Technology, price and durability

Kelly told an audience of phone executives in October 1951. “It must do the job better, or cheaper, or both.” Any element within the system was designed (by Bell Labs) and built (by Western Electric) to last thirty or forty years. Junking a functional part before its time had to be economically justifiable. And if it wasn’t justifiable on economic grounds, it had to be justifiable on technological grounds.

Germanium or Silicon?

All of the transistors so far had been made of germanium. But there were a number of reasons to favor silicon. Germanium is far rarer than silicon, which can be derived from sand. If the transistor industry were potentially as enormous as Fortune magazine envisioned, germanium’s scarcity (and its high price) could at some point limit the industry’s growth.

Silicon and manufacturing

When he took some instrument readings, he was shocked to see that the device performed better than any germanium transistor then in existence. In his notebook he wrote, This looks like the transistor we’ve been waiting for. It should be a cinch to make. “Right away,” he recalls, “I knew that this would be very manufacturable.”

Solar panel installation

And then the great excitement of the solar breakthrough dimmed. As Pearson would later recall, the installation was “a huge technical success, but a financial failure.” The solar battery could power the remote telephone equipment with ease. But for the power they generated, the solar cells, at several hundred dollars per watt, simply cost too much.

Under sea water cable

Indeed, the first two tries had ended in failure; the cable layings, done by way of a sailing ship outfitted with a giant spool of copper wire in its hold, were deemed perilous, multimillion-dollar disasters. Cables would snap, snag, kink, and leak; ocean storms would batter the crews and equipment; and in the end, transmissions on the line might work for a couple of weeks before going dead for no apparent reason. But in 1866, a cable—made of better materials, and laid down with more care and expertise—finally succeeded in carrying dots and dashes back and forth between Canada and Ireland.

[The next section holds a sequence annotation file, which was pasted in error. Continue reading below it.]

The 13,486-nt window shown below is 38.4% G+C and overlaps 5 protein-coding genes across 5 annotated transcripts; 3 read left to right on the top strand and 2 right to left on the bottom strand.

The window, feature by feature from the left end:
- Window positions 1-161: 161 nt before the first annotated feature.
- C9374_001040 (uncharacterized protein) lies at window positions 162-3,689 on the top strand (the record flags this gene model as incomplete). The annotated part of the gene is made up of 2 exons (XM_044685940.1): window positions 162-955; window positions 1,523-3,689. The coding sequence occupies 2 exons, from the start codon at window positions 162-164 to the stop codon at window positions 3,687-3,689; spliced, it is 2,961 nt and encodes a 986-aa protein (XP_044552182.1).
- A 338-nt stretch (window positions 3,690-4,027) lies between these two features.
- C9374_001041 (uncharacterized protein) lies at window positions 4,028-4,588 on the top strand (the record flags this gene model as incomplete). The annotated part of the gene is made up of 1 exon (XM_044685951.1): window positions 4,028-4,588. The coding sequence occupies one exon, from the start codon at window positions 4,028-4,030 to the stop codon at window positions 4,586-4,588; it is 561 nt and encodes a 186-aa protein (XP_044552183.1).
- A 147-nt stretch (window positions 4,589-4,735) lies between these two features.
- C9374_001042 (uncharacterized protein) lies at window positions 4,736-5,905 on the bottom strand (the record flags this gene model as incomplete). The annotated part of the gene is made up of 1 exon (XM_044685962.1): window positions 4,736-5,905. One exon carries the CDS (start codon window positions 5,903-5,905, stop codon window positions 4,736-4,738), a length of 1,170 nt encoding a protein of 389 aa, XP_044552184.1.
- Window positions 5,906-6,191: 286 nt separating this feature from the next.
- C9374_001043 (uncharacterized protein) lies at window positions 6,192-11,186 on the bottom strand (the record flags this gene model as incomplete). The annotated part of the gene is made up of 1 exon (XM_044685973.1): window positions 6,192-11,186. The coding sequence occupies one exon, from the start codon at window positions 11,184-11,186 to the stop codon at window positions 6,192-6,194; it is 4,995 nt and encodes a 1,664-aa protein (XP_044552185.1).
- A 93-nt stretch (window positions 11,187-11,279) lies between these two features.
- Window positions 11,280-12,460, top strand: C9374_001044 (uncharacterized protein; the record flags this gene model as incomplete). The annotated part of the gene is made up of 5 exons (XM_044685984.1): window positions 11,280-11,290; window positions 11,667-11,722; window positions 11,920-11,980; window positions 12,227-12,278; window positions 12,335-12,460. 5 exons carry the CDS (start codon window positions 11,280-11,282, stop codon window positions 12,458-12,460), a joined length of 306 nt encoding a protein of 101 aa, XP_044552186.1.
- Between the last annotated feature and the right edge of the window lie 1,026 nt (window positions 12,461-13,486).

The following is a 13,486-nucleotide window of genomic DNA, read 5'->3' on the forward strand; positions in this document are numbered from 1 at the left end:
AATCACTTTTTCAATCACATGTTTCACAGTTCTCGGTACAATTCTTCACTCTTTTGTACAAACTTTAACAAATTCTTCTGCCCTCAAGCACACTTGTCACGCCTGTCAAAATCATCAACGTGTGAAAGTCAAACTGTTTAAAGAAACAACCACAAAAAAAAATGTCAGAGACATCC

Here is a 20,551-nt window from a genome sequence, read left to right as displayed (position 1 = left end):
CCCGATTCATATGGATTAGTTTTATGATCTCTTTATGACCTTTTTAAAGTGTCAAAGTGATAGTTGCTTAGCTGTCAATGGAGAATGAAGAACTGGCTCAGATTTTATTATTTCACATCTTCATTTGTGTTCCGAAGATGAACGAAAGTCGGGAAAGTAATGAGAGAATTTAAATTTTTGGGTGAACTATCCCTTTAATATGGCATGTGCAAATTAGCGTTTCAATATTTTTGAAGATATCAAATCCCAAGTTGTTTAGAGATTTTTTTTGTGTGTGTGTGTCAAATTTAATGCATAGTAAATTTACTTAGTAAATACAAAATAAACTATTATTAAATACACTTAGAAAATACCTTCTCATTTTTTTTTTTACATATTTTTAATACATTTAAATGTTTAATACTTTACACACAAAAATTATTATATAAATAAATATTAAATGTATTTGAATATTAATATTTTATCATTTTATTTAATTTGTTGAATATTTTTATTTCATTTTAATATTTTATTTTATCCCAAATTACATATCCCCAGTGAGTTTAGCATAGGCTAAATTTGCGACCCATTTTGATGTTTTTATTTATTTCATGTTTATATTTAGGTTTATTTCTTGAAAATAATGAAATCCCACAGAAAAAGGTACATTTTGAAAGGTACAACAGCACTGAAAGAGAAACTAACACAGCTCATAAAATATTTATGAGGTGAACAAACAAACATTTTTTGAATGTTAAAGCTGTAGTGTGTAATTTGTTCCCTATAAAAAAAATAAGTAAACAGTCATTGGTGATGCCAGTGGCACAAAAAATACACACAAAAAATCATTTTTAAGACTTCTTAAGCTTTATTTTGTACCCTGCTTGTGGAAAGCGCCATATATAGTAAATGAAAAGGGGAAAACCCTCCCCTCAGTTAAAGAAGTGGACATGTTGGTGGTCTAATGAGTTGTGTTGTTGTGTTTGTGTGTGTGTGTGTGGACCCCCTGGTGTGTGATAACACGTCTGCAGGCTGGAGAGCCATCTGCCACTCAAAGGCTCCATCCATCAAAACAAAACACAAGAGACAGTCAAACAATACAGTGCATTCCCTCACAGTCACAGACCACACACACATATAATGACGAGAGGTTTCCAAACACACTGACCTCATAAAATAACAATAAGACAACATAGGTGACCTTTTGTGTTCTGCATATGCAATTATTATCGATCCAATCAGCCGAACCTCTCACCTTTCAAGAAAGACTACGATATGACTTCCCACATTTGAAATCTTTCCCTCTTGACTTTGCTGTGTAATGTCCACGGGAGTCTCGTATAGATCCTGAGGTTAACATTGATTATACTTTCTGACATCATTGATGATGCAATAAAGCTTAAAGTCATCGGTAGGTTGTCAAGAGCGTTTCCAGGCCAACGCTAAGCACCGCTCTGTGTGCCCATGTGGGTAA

Beginning of Silicon Valley

Shockley only managed to woo one person from Bell Labs. Mostly, he located and hired some promising young scientists from other companies—most notably Gordon Moore, Robert Noyce, Jean Hoerni, and Eugene Kleiner, all four of whom would do much to put Silicon Valley on the map.


AN INSTIGATOR is different from a genius, but just as uncommon. An instigator is different, too, from the most skillful manager, someone able to wrest excellence out of people who might otherwise fall short. Somewhere between Shannon (the genius) and Kelly (the manager), Pierce steered a course for himself at Bell Labs as an instigator.

Human perception on innovation